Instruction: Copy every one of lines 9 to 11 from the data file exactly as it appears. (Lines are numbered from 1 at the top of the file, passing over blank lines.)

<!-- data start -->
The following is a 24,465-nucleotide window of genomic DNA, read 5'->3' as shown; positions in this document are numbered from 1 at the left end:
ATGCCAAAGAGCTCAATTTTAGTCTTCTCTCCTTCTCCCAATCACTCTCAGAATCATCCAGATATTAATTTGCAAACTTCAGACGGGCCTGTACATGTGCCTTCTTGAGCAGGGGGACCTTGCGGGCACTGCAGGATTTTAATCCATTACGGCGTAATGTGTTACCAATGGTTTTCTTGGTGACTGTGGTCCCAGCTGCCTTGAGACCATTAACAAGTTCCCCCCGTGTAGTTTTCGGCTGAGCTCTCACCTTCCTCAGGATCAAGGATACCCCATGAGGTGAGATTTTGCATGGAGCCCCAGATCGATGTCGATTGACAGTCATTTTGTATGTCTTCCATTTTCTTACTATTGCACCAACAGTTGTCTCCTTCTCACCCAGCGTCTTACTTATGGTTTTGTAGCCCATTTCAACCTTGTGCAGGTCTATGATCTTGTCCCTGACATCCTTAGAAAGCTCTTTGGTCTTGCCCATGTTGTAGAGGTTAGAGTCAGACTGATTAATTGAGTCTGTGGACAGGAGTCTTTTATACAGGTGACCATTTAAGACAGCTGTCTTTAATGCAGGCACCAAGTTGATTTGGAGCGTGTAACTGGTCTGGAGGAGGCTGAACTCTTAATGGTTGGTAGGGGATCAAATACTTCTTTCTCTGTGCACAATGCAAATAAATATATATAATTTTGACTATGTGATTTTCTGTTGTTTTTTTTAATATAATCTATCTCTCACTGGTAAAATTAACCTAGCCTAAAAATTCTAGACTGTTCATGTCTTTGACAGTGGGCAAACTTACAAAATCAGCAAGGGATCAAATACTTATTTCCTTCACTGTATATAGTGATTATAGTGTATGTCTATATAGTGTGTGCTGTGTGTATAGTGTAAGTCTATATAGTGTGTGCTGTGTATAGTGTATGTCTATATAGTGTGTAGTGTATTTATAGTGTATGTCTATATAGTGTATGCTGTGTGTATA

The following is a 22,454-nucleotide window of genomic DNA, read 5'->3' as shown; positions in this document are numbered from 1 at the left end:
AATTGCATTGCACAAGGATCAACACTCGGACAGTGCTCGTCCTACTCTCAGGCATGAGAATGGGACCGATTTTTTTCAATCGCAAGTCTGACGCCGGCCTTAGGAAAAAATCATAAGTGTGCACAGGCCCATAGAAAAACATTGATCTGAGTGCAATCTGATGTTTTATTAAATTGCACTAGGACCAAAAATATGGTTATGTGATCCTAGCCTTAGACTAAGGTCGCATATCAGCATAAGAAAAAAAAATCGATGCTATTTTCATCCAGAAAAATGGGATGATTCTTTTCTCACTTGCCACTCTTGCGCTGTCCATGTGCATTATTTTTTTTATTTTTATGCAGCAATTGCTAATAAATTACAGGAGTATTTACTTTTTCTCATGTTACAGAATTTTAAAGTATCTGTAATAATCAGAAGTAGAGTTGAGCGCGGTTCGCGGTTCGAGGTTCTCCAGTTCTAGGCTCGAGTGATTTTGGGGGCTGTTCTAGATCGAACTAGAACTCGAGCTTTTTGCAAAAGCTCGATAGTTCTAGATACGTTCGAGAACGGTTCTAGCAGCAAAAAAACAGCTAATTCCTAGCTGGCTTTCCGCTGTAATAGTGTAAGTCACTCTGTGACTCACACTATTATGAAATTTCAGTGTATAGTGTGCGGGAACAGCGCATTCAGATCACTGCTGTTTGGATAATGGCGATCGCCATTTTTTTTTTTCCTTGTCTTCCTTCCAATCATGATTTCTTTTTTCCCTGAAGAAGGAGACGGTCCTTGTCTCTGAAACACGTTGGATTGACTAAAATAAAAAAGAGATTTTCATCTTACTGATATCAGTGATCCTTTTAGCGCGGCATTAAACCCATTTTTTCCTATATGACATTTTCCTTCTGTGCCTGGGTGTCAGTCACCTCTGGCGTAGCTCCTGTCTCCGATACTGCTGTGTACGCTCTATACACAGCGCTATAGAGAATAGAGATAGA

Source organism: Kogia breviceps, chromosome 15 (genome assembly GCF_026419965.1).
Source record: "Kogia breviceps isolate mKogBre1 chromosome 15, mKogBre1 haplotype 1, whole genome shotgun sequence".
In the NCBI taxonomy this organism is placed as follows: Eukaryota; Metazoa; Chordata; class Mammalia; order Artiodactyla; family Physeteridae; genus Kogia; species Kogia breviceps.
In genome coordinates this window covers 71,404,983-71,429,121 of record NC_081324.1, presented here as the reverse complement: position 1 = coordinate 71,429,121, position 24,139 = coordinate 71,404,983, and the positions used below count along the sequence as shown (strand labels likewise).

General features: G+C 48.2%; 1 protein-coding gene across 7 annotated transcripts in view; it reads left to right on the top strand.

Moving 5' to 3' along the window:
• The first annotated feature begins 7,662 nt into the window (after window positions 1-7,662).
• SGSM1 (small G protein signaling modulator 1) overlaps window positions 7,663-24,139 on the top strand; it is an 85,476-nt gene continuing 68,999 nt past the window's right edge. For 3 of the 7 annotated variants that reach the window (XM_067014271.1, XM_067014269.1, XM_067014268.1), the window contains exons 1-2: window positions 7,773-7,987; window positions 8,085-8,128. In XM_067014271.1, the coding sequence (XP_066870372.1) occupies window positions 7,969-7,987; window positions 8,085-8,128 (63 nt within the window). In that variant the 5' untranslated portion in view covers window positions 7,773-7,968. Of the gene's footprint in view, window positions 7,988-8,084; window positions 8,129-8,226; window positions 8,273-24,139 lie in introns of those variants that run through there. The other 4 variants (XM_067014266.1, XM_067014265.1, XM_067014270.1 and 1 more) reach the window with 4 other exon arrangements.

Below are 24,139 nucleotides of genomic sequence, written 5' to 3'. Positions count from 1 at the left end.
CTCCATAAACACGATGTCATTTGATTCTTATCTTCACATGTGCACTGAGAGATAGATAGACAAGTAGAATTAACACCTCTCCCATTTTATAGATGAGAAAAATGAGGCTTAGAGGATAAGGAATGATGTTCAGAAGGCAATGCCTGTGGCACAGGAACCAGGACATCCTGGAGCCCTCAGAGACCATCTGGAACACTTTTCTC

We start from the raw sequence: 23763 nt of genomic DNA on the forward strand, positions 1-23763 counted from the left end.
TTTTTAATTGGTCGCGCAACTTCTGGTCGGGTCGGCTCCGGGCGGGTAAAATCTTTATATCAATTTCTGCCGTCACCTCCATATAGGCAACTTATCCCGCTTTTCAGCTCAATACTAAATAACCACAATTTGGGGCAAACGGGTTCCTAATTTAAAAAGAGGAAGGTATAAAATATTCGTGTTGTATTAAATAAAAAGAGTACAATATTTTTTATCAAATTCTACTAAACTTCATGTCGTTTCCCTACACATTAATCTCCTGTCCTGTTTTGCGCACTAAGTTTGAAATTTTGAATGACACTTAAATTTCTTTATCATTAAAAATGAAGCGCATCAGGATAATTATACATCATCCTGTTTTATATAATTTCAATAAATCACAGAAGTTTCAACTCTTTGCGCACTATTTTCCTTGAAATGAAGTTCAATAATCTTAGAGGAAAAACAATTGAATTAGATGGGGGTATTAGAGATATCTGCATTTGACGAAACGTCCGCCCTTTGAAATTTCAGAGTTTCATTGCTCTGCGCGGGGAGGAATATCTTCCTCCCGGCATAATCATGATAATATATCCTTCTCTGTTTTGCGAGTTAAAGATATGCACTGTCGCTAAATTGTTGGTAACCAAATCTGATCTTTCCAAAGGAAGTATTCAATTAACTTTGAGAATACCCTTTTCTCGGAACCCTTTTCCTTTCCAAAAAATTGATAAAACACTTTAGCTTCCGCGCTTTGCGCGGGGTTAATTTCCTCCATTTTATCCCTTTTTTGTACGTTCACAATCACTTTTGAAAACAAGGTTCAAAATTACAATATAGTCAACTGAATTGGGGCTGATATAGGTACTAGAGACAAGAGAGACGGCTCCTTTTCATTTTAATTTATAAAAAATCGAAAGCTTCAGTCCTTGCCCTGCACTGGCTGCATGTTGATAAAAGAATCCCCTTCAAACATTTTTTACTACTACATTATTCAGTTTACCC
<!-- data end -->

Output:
General features: G+C 48.2%; 1 protein-coding gene across 7 annotated transcripts in view; it reads left to right on the top strand.

Moving 5' to 3' along the window:
• The first annotated feature begins 7,662 nt into the window (after window positions 1-7,662).